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Company : MAIT 
Wednesday, January 30, 2002 4:30PM IST (11:00AM GMT)
MAIT's survey indicates Indian electronics hardware to be USD 62 billion by 2010
New Delhi, Delhi, India

-- domestic market to touch USD 37 billion; exports to cross USD 25 billion

-- contract manufacturing a USD 11 billion opportunity and design exports another USD 7 billion

-- domestic PC sales to touch 22 million in 2010 with PC penetration of over 69 per 1,000 people in 2010

Mr Pramod Mahajan, Union Minister of Parliamentary Affairs, Communications and Information Technology, Government of India today released the study titled "India: The Hardware Opportunity". The study has been conducted by M/s. Ernst & Young under the aegis of MAIT, the apex body representing the hardware, training and services sectors of the IT industry in India. The Ministry of Communications and Information Technology has sponsored this study.

Releasing the study today, Union Minister for Communications and Information Technology Pramod Mahajan said, "The electronics hardware industry is characterised by innovation, making it possible for creative new entrepreneurs to gain a significant market share and forge ahead despite the presence of established players. Globally too, the market demand is growing. For all these reasons, it is an important industry segment for India, and a focus area for growth. It will be our endeavour to ensure that the sector flourishes."

The MAIT-E&Y study focuses on the electronics hardware industry with the objective of reviewing the current state of the industry, identifying the issues relevant to its growth, opportunities available and initiatives that need to be taken by the industry and the Government to realise these opportunities. It covers the entire gamut of the hardware industry, from components and intermediate products to finished products, and spans the relevant issues of the telecom, consumer electronics, industrial electronics and the IT hardware sectors.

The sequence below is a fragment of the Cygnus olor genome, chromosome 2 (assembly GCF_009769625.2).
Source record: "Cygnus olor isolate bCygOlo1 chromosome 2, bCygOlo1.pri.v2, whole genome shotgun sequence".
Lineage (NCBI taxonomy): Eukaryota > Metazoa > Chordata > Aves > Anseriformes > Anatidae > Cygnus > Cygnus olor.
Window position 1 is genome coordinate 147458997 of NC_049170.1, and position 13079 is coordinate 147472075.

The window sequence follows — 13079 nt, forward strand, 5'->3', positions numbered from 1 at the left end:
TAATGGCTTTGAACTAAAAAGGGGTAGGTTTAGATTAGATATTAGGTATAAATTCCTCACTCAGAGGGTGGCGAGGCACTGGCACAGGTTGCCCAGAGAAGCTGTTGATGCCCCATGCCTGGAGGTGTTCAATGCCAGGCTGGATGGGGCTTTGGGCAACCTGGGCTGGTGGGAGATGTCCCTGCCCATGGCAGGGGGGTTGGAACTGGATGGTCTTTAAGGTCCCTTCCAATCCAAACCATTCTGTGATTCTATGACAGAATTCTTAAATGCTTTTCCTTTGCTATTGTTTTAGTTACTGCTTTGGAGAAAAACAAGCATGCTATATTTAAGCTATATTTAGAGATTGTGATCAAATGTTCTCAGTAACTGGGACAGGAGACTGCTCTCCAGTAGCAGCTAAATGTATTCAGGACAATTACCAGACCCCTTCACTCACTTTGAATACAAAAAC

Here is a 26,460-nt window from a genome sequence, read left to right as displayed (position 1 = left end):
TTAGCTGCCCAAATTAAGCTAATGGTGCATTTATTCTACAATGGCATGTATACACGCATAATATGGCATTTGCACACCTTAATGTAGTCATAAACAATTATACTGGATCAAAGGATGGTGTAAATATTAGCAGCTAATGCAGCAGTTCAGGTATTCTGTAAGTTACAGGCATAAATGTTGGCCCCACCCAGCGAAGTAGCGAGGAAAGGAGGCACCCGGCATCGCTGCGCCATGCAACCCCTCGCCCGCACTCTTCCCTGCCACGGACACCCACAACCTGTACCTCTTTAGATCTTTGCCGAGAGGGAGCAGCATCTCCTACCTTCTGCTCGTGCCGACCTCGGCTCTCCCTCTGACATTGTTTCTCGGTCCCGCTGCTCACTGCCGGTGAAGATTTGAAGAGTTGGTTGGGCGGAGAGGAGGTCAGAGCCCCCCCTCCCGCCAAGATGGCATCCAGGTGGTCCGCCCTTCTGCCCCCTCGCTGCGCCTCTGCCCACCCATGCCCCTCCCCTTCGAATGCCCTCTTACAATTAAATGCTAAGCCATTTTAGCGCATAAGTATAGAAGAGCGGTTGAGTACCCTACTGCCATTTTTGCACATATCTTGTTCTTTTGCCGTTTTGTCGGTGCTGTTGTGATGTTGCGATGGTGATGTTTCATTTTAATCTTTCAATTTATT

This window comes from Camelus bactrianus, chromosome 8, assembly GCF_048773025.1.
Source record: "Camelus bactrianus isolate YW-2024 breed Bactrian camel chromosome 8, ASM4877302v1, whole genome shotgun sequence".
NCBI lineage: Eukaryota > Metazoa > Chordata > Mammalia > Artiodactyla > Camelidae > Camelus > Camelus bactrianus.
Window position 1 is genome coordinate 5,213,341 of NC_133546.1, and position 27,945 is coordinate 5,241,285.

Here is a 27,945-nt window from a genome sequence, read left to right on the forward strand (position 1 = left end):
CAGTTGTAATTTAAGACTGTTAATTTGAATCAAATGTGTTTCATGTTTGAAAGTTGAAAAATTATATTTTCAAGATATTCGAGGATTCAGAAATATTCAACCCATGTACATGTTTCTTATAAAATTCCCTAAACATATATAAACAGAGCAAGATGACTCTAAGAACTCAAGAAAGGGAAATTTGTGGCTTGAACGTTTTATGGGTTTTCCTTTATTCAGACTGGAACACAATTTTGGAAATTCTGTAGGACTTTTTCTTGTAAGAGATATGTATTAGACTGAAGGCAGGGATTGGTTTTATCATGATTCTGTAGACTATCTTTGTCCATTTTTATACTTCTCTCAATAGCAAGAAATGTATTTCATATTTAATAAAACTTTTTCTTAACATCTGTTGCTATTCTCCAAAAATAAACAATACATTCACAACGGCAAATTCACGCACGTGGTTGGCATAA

The study reveals that the Indian hardware industry can attain a turnover of USD 62 billion by 2010, twelve times its existing size, with the domestic market accounting for USD 37 billion, with exports accounting for another USD 25 billion. The major export opportunities are in the area of innovative new products, contract manufacturing (OEM and ODM) and design services. Export of components offers an opportunity of USD 5 billion while that of designs and related services in embedded systems and wireless telecommunication systems of USD 7 billion by 2010.

In the area of contract manufacturing, India can aim to corner a share of 2.2 per cent of the global electronics contract manufacturing market by 2010 - a USD 11 billion opportunity with the size of the global contract manufacturing market crossing USD 500 billion. India can target a share of one per cent of the north American market, two per cent of the western Europe market, four per cent of the Asian market and five per cent of the rest of the global market. Potential areas for contract manufacturing are PCB assembly, cable harness assembly, product assembly and testing, power supplies and semiconductor assembly.

However, to be globally competitive in contact manufacturing, the manufacturing environment must enable:
-- Increased flexibility in production;